http://www.youtube.com/watch?v=onfiYh9s8t8

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  2. I love this post. My Finnish grandmother still routinely uses her wringer washer to wash the rag rugs my Finnish great-grandmother made (the wringer washer is gentler). I'm trying to talk her into letting me takes some photos/make a video. No luck yet.

    Getting replacement parts is very, very difficult.

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  3. @Anne: My mother was an extremely methodical and patient person. I remember that she would put in each piece of clothing by a corner, and guide it in very carefully with one hand in the front of the wringer and one hand behind it. I also remember that her clothes came out totally flat, so she must have had a pretty good system worked out.

    Now me...that would be another story. My friends say I'm the most impatient person on earth. The standing joke is that I don't know there's any temperature on my stovetop except High. I'm sure I would have been cramming clothes through a wringer washer exactly like the guy in the video! LOL

    And thanks for the video, by the way. It was great. I'm sure some readers have never seen a wringer washer in action.

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  4. @Tanya: How amazing that she has held onto a wringer washer all this time! You absolutely have to talk her into letting you do a video. It's a piece of family history.

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  5. lovely post Dana, i am crazy about older appliances. In india, most families have a maid who does their laundry. Machines are a recent phenomenon. Its only in the last 15 years that urban families have opted to have machines in their homes...even if laundry is done by hand, washboard or wringers are not used...its all manual..:)

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  6. And we dont have driers..we still use racks or line dry them...and i still remember using blue on my school uniform(we wore whites on saturdays)

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  7. @Sudha: That's really interesting information. I never realized that machines were that recent an addition to homes in India.

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  8. Dana
    video of this machine in action? I would love see the clothes go into the rollers.

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  9. @Anne: The YouTube video you shared in your comment gives a good idea of how difficult a wringer washer was to use! :)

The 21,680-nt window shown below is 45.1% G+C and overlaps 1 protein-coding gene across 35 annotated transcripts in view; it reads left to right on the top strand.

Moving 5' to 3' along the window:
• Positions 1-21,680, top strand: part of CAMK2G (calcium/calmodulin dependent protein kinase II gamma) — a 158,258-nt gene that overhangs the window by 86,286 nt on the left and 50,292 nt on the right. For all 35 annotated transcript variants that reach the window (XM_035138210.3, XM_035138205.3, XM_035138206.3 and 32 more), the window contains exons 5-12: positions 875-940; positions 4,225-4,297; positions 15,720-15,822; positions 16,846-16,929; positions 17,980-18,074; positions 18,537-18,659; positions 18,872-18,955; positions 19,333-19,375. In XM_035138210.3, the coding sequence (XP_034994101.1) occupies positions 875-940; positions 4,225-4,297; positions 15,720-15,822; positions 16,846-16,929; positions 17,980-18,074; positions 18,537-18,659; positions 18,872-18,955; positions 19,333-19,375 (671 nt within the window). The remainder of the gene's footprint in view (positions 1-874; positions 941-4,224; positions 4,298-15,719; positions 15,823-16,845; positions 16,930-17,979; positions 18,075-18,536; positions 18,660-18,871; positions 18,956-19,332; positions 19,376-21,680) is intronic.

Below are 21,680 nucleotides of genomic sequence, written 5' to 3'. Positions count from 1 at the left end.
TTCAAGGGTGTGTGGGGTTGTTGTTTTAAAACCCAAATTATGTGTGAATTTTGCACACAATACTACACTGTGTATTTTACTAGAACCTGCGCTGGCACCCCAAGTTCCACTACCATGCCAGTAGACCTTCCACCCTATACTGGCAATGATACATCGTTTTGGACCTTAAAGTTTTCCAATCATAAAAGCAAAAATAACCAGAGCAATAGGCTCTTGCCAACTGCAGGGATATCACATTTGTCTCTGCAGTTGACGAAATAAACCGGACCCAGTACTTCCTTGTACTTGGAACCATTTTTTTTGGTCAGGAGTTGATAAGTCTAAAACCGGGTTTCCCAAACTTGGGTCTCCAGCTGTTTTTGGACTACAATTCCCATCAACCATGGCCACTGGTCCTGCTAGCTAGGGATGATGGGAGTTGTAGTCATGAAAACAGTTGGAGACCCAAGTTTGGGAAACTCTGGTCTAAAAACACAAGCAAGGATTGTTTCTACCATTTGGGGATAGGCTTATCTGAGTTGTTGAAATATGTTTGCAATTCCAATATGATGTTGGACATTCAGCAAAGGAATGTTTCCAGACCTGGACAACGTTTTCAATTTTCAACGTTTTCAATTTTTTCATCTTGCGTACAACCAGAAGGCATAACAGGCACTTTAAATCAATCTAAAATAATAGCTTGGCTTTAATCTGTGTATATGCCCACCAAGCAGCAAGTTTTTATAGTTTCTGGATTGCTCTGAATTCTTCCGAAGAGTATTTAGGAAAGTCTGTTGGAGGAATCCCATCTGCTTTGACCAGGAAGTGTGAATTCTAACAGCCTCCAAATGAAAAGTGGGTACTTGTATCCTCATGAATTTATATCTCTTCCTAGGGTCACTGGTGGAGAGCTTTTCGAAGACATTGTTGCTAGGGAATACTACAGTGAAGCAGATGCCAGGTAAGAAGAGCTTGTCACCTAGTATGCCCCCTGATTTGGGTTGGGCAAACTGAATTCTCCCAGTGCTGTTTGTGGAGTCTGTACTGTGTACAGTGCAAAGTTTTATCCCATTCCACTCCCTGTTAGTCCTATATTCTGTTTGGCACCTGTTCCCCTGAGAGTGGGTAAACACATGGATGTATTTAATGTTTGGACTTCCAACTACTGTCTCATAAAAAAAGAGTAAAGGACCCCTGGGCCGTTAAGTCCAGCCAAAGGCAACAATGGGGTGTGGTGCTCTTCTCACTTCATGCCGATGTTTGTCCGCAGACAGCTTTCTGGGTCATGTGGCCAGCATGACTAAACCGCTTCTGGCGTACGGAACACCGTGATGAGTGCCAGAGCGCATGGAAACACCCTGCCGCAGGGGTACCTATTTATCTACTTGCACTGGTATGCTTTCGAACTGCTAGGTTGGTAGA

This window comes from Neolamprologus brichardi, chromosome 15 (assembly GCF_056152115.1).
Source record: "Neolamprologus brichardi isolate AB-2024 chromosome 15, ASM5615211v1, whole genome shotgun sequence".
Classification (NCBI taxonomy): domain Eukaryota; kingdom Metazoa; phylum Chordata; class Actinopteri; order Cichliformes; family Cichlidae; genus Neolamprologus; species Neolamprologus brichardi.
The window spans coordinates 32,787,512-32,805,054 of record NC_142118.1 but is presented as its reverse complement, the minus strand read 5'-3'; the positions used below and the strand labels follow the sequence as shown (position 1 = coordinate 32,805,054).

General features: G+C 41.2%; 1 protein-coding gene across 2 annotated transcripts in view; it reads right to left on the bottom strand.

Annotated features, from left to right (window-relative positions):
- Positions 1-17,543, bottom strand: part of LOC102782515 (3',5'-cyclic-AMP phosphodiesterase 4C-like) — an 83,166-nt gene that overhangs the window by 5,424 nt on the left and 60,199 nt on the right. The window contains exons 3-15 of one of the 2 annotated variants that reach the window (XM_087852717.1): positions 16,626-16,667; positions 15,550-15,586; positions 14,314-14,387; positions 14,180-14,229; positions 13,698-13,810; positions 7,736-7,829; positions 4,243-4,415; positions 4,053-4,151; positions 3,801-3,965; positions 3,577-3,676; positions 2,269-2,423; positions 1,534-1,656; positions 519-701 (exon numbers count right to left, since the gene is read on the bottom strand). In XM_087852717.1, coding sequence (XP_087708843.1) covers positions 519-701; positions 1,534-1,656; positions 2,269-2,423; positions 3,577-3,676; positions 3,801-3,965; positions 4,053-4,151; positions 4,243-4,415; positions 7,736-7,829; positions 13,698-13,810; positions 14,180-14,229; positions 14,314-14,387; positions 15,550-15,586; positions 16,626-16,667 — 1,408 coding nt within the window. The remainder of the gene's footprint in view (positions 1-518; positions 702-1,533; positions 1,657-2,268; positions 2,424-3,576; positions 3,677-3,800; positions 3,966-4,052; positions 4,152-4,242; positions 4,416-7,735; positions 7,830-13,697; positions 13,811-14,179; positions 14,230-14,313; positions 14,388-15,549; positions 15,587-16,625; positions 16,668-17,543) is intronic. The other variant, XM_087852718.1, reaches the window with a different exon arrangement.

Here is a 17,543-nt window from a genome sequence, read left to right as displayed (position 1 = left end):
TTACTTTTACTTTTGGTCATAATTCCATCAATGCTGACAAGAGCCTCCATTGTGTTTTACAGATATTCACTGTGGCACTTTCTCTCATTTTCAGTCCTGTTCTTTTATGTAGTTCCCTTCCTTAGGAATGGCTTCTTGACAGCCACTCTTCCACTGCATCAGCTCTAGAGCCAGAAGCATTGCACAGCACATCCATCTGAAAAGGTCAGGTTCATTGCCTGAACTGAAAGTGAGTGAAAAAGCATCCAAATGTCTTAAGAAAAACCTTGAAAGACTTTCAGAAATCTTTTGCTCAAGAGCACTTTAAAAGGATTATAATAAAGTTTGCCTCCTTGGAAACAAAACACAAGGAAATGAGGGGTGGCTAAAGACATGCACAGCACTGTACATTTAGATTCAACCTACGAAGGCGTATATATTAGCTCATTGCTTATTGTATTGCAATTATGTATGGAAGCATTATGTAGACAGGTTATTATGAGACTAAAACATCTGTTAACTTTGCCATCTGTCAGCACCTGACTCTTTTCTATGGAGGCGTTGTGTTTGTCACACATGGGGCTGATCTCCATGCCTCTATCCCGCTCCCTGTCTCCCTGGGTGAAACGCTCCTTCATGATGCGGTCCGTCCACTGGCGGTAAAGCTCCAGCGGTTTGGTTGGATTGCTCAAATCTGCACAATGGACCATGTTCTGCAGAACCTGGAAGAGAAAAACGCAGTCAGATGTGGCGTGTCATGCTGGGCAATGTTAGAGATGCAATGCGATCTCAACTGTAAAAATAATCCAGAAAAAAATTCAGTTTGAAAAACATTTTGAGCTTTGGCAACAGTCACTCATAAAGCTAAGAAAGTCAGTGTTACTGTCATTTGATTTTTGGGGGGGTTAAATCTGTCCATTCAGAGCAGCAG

http://www.youtube.com/watch?v=onfiYh9s8t8

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  10. I have really got to stop complaining about doing the laundry! We have it so easy now in comparison.

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  11. @Vintage Hunter: Doing laundry is one of the household chores I dislike most, but when I was writing this post, I came to the same realization you did. After what I saw the women in my family go through, I should consider doing laundry a walk in the park.

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  12. Why did we ever switch to a top loader model? I've never understood that. Maybe there's something from a mechanical engineering speak perspective that makes that model make sense. To me, other than bending over it seems way more efficient to us a front loading design, plus it has the added benefit of watching it like TV. I still like to watch cookies bake in the oven that same way...

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  13. @CollectoratorToo: I'm sure part of it had to do with the top loader being more profitable to sell. But it sure wasn't more convenient for us short girls. Trying to reach the bottom for loose money or a sock that's plastered itself to the tub isn't fun!

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  14. And how!!! That's exactly why I got a front loader! I need a step stool to get to the bottom of a normal one.

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  15. @CollectoratorToo: Maybe our fortune is in designing a top loader with a little ladder on the front! :)

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  16. I laughed when I thought of you pulling up a chair to watch the washing go round but I can understand. I had only seen front loading machines in laundromats (which I did not frequent) before I moved to England. I found the idea of watching the clothes swirl around interesting... to a point!

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  17. @MoonDoggie: We didn't have a TV till I was 7, so at 5, watching clothes was as exciting as it got! LOL

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  18. if any one is interested i have some old metal and wooden washboards as well as an old galvanized bathtub just like i used to take baths in at my grandma and grandpas when i was a child. ahh such great memories, being on the farm, fishing, the simple life